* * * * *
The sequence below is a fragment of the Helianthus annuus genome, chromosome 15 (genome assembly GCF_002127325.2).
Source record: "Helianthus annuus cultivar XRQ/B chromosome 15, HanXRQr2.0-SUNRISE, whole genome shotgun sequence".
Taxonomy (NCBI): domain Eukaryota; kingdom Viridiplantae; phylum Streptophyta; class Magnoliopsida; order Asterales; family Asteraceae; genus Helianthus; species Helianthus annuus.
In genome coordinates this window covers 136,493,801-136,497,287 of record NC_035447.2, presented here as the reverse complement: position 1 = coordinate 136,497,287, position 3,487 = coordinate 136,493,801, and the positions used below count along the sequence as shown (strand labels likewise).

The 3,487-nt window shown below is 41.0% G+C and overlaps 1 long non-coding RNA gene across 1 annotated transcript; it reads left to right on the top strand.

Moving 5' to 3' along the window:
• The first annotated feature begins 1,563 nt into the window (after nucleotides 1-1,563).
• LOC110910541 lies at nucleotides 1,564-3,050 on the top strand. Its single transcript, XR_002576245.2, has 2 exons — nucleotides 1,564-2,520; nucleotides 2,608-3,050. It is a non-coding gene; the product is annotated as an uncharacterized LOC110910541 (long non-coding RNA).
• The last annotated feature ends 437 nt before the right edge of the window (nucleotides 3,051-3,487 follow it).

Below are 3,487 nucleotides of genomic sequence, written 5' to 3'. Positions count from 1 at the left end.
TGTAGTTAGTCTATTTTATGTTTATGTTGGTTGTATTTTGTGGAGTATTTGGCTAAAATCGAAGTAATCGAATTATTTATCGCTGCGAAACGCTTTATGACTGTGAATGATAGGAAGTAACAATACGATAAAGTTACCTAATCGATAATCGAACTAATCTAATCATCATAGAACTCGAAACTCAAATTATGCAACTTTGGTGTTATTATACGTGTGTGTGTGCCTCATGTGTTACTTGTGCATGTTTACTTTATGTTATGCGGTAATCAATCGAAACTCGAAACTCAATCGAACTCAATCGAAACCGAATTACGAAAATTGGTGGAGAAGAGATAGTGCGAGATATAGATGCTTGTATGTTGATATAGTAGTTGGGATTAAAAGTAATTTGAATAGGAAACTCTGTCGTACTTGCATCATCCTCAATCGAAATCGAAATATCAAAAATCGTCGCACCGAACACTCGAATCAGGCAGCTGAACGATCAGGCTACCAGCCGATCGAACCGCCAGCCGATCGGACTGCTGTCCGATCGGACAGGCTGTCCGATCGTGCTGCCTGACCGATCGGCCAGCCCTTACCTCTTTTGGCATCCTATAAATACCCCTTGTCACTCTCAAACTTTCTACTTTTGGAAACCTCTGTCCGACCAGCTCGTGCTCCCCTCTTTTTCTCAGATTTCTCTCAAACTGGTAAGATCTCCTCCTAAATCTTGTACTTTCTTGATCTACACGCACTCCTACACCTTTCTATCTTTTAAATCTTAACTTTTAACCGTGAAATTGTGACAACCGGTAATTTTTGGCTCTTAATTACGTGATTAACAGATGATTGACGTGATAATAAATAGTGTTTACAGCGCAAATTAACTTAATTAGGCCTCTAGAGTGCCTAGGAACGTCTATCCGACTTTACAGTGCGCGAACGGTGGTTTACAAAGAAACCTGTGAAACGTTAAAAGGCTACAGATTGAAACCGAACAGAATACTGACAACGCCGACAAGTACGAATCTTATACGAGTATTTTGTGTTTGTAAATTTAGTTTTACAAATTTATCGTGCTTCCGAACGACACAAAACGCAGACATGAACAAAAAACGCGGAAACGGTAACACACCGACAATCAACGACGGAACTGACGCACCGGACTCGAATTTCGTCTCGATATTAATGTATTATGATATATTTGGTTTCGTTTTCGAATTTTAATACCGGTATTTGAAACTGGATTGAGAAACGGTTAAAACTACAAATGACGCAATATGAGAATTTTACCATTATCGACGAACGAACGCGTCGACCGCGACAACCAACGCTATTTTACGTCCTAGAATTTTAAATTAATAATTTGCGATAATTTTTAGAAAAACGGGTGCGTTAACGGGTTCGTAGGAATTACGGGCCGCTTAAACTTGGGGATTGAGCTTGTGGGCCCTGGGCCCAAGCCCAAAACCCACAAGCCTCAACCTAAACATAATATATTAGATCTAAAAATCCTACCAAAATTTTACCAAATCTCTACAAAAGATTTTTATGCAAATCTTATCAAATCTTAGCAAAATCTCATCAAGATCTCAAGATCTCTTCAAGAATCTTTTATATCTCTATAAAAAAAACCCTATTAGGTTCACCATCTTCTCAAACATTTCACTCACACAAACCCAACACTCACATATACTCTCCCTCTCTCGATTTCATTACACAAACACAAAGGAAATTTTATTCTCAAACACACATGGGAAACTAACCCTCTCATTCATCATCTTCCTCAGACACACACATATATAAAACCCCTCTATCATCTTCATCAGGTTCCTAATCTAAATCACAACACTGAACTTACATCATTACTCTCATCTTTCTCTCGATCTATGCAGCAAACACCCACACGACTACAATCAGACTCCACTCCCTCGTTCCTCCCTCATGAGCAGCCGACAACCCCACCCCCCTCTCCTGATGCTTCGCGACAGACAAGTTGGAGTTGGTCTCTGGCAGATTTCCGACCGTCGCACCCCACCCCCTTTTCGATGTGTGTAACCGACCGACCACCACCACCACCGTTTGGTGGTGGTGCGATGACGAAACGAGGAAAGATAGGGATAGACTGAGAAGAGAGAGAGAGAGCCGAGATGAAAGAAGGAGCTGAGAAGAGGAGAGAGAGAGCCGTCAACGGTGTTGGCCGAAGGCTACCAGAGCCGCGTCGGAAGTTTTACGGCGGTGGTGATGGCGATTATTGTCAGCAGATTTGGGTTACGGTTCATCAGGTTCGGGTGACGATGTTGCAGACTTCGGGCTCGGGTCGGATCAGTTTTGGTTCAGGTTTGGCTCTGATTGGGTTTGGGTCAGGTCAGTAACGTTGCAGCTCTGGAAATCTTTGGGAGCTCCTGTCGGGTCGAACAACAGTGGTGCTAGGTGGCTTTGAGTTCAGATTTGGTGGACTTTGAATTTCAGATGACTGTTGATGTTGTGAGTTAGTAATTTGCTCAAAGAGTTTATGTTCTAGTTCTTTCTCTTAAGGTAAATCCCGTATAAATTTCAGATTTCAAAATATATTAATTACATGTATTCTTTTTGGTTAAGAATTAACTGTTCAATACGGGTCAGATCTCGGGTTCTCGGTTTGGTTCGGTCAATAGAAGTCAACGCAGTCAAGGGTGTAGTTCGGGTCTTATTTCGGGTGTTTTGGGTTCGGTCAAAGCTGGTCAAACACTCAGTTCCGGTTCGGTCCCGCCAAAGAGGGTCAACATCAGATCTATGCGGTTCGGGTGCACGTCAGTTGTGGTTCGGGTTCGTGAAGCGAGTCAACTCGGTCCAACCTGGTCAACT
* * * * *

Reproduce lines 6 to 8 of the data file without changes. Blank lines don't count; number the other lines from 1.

Moving 5' to 3' along the window:
• The first annotated feature begins 1,563 nt into the window (after nucleotides 1-1,563).
• LOC110910541 lies at nucleotides 1,564-3,050 on the top strand. Its single transcript, XR_002576245.2, has 2 exons — nucleotides 1,564-2,520; nucleotides 2,608-3,050. It is a non-coding gene; the product is annotated as an uncharacterized LOC110910541 (long non-coding RNA).